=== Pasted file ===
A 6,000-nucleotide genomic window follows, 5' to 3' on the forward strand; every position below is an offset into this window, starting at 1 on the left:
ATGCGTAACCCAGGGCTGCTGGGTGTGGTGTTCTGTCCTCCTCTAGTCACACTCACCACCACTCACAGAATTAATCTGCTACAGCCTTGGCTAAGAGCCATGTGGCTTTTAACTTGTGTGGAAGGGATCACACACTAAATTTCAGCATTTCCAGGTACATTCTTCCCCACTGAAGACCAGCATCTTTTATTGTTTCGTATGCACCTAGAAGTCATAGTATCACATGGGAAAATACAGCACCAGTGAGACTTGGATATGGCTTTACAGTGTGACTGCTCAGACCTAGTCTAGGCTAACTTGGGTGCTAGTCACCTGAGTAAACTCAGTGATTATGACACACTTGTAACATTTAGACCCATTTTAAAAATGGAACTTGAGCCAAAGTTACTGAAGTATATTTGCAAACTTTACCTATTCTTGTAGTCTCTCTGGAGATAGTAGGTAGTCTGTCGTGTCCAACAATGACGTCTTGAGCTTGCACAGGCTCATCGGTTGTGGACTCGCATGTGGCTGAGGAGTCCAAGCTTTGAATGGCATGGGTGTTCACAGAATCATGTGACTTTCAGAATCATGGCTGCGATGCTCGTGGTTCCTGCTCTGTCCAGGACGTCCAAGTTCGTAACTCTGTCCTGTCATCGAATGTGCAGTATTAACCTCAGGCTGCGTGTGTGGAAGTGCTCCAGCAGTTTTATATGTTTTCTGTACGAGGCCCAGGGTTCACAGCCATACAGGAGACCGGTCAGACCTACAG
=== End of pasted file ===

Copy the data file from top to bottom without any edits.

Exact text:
A 6,000-nucleotide genomic window follows, 5' to 3' on the forward strand; every position below is an offset into this window, starting at 1 on the left:
ATGCGTAACCCAGGGCTGCTGGGTGTGGTGTTCTGTCCTCCTCTAGTCACACTCACCACCACTCACAGAATTAATCTGCTACAGCCTTGGCTAAGAGCCATGTGGCTTTTAACTTGTGTGGAAGGGATCACACACTAAATTTCAGCATTTCCAGGTACATTCTTCCCCACTGAAGACCAGCATCTTTTATTGTTTCGTATGCACCTAGAAGTCATAGTATCACATGGGAAAATACAGCACCAGTGAGACTTGGATATGGCTTTACAGTGTGACTGCTCAGACCTAGTCTAGGCTAACTTGGGTGCTAGTCACCTGAGTAAACTCAGTGATTATGACACACTTGTAACATTTAGACCCATTTTAAAAATGGAACTTGAGCCAAAGTTACTGAAGTATATTTGCAAACTTTACCTATTCTTGTAGTCTCTCTGGAGATAGTAGGTAGTCTGTCGTGTCCAACAATGACGTCTTGAGCTTGCACAGGCTCATCGGTTGTGGACTCGCATGTGGCTGAGGAGTCCAAGCTTTGAATGGCATGGGTGTTCACAGAATCATGTGACTTTCAGAATCATGGCTGCGATGCTCGTGGTTCCTGCTCTGTCCAGGACGTCCAAGTTCGTAACTCTGTCCTGTCATCGAATGTGCAGTATTAACCTCAGGCTGCGTGTGTGGAAGTGCTCCAGCAGTTTTATATGTTTTCTGTACGAGGCCCAGGGTTCACAGCCATACAGGAGACCGGTCAGACCTACAG